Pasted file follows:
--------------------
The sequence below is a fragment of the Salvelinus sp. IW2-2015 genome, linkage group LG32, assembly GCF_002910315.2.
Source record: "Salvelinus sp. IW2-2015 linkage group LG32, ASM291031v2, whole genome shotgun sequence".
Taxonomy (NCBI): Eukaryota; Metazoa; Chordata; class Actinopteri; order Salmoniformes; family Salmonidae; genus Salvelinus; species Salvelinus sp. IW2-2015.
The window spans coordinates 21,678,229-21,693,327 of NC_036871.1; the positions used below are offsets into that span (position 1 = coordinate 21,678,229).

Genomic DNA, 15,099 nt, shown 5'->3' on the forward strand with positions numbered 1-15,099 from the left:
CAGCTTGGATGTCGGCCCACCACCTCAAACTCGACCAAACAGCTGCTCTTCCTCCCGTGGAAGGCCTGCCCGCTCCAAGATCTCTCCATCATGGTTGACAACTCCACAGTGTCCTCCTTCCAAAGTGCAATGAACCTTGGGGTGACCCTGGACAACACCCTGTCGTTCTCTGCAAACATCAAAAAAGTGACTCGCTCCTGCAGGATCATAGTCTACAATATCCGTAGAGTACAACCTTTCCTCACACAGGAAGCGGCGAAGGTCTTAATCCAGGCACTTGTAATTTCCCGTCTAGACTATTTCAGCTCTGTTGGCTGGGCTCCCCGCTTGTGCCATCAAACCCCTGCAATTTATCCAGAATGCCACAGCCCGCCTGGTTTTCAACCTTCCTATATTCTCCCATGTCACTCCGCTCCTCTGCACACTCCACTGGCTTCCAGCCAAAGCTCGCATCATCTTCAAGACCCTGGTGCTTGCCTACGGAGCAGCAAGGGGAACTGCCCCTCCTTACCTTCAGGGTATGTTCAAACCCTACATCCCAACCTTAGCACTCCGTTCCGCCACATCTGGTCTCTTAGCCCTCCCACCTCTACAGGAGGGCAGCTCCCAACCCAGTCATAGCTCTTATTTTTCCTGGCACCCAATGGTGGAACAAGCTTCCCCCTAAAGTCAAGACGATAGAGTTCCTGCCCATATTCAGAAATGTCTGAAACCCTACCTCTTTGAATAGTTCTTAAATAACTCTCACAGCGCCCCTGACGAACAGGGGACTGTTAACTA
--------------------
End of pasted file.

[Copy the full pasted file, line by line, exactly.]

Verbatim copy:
The sequence below is a fragment of the Salvelinus sp. IW2-2015 genome, linkage group LG32, assembly GCF_002910315.2.
Source record: "Salvelinus sp. IW2-2015 linkage group LG32, ASM291031v2, whole genome shotgun sequence".
Taxonomy (NCBI): Eukaryota; Metazoa; Chordata; class Actinopteri; order Salmoniformes; family Salmonidae; genus Salvelinus; species Salvelinus sp. IW2-2015.
The window spans coordinates 21,678,229-21,693,327 of NC_036871.1; the positions used below are offsets into that span (position 1 = coordinate 21,678,229).

Genomic DNA, 15,099 nt, shown 5'->3' on the forward strand with positions numbered 1-15,099 from the left:
CAGCTTGGATGTCGGCCCACCACCTCAAACTCGACCAAACAGCTGCTCTTCCTCCCGTGGAAGGCCTGCCCGCTCCAAGATCTCTCCATCATGGTTGACAACTCCACAGTGTCCTCCTTCCAAAGTGCAATGAACCTTGGGGTGACCCTGGACAACACCCTGTCGTTCTCTGCAAACATCAAAAAAGTGACTCGCTCCTGCAGGATCATAGTCTACAATATCCGTAGAGTACAACCTTTCCTCACACAGGAAGCGGCGAAGGTCTTAATCCAGGCACTTGTAATTTCCCGTCTAGACTATTTCAGCTCTGTTGGCTGGGCTCCCCGCTTGTGCCATCAAACCCCTGCAATTTATCCAGAATGCCACAGCCCGCCTGGTTTTCAACCTTCCTATATTCTCCCATGTCACTCCGCTCCTCTGCACACTCCACTGGCTTCCAGCCAAAGCTCGCATCATCTTCAAGACCCTGGTGCTTGCCTACGGAGCAGCAAGGGGAACTGCCCCTCCTTACCTTCAGGGTATGTTCAAACCCTACATCCCAACCTTAGCACTCCGTTCCGCCACATCTGGTCTCTTAGCCCTCCCACCTCTACAGGAGGGCAGCTCCCAACCCAGTCATAGCTCTTATTTTTCCTGGCACCCAATGGTGGAACAAGCTTCCCCCTAAAGTCAAGACGATAGAGTTCCTGCCCATATTCAGAAATGTCTGAAACCCTACCTCTTTGAATAGTTCTTAAATAACTCTCACAGCGCCCCTGACGAACAGGGGACTGTTAACTA